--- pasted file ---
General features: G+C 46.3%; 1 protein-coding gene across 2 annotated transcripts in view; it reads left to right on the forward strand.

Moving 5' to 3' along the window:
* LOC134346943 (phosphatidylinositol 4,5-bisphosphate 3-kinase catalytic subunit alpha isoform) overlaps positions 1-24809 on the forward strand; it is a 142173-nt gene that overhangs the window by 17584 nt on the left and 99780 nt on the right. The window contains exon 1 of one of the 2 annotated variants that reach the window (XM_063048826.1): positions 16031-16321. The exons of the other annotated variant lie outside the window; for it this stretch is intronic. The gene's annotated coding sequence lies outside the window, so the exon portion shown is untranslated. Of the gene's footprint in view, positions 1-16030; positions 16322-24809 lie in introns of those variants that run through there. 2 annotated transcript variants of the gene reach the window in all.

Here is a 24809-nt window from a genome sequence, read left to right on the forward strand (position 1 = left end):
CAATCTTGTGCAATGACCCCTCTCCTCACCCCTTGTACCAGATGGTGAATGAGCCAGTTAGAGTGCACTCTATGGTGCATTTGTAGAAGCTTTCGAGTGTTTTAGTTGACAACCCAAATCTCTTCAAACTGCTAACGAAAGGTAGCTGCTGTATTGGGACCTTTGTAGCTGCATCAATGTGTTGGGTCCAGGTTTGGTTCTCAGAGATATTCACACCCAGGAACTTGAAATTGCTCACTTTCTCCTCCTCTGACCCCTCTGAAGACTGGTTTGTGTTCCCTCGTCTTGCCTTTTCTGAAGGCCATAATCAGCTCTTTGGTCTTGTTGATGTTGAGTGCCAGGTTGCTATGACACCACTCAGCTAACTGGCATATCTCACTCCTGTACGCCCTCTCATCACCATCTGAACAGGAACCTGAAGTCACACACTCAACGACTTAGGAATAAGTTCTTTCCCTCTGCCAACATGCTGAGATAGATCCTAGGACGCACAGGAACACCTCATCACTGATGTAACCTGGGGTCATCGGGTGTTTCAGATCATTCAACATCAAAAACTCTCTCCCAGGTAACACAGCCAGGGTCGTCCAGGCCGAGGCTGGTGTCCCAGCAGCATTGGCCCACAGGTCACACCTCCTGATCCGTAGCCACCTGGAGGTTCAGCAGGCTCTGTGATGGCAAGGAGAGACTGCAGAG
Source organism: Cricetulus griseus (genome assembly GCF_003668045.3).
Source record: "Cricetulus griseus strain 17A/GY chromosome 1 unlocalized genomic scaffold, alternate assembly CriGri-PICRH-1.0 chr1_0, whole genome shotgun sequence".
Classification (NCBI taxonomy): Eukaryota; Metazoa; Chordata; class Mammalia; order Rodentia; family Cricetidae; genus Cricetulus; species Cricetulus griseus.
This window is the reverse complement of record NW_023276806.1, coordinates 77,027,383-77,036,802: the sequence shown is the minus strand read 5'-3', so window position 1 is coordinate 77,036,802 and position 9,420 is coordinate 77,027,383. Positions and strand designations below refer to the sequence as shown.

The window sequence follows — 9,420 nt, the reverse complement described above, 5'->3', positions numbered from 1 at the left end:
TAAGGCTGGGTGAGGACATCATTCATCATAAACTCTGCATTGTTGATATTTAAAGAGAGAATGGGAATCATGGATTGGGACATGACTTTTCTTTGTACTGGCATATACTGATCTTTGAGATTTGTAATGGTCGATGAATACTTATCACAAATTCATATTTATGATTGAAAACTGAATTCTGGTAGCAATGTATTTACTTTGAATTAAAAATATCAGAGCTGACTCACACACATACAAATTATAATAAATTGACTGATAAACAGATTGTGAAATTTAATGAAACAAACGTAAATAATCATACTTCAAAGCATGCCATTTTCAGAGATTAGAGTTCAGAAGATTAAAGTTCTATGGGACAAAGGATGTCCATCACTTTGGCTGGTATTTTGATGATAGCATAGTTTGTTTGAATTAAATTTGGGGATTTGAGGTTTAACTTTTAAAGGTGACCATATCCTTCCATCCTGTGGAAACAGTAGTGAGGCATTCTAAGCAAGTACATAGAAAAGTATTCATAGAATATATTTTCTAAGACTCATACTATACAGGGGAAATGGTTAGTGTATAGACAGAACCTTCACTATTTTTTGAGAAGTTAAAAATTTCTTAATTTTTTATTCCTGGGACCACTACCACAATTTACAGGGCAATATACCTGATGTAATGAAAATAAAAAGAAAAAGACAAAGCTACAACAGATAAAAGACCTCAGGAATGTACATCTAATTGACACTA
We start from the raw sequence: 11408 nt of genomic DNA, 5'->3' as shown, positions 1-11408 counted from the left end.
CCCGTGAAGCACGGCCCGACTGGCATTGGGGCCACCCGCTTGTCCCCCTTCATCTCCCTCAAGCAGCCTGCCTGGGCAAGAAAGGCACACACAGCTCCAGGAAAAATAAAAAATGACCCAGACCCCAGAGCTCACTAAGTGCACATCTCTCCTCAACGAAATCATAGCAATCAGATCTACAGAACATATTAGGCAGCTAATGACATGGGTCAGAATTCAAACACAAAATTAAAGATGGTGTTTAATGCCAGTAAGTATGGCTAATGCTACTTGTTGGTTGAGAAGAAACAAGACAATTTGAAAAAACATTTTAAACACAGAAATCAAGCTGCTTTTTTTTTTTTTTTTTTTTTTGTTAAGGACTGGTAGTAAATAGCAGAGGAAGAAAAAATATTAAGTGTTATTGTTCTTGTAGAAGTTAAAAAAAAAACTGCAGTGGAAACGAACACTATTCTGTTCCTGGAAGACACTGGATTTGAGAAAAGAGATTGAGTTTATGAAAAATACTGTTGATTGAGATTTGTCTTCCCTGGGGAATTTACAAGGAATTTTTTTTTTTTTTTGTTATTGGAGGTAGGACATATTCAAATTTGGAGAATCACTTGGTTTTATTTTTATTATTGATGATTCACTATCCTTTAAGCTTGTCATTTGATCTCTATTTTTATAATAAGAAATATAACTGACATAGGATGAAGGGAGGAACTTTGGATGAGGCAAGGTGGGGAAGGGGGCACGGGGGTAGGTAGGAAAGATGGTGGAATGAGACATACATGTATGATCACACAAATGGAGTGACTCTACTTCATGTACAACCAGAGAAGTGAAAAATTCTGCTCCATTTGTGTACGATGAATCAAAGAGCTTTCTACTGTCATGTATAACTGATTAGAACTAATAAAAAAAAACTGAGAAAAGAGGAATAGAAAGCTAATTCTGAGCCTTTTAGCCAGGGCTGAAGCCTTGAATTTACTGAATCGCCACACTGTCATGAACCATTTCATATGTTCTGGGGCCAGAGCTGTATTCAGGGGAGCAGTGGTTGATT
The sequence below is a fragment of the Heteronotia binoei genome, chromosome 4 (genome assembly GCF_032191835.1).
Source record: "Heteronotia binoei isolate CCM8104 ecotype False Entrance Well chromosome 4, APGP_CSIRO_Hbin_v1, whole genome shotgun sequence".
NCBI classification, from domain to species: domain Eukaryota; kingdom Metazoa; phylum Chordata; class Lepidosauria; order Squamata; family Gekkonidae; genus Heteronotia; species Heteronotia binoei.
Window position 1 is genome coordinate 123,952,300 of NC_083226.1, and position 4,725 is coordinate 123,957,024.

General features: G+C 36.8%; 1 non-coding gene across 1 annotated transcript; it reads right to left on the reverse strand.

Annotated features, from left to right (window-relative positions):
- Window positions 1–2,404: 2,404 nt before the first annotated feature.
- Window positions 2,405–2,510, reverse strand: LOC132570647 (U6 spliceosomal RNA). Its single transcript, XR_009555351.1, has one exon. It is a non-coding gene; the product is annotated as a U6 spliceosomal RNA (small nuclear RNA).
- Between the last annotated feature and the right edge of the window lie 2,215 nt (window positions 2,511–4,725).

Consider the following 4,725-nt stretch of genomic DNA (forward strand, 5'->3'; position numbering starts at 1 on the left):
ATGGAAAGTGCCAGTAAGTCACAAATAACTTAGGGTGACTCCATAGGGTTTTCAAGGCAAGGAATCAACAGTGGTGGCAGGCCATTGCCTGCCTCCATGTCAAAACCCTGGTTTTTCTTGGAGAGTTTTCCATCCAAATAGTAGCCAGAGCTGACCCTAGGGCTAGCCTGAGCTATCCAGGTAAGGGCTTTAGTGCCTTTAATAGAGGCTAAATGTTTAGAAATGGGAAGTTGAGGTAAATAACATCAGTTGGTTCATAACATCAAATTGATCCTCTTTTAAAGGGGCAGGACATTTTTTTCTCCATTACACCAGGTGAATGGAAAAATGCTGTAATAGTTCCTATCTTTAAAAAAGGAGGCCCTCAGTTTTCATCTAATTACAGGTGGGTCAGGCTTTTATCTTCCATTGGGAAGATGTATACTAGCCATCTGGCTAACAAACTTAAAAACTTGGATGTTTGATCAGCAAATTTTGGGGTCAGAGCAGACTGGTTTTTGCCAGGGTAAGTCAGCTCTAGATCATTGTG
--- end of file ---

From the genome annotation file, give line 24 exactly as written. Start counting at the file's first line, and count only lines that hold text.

ATGGAAAGTGCCAGTAAGTCACAAATAACTTAGGGTGACTCCATAGGGTTTTCAAGGCAAGGAATCAACAGTGGTGGCAGGCCATTGCCTGCCTCCATGTCAAAACCCTGGTTTTTCTTGGAGAGTTTTCCATCCAAATAGTAGCCAGAGCTGACCCTAGGGCTAGCCTGAGCTATCCAGGTAAGGGCTTTAGTGCCTTTAATAGAGGCTAAATGTTTAGAAATGGGAAGTTGAGGTAAATAACATCAGTTGGTTCATAACATCAAATTGATCCTCTTTTAAAGGGGCAGGACATTTTTTTCTCCATTACACCAGGTGAATGGAAAAATGCTGTAATAGTTCCTATCTTTAAAAAAGGAGGCCCTCAGTTTTCATCTAATTACAGGTGGGTCAGGCTTTTATCTTCCATTGGGAAGATGTATACTAGCCATCTGGCTAACAAACTTAAAAACTTGGATGTTTGATCAGCAAATTTTGGGGTCAGAGCAGACTGGTTTTTGCCAGGGTAAGTCAGCTCTAGATCATTGTG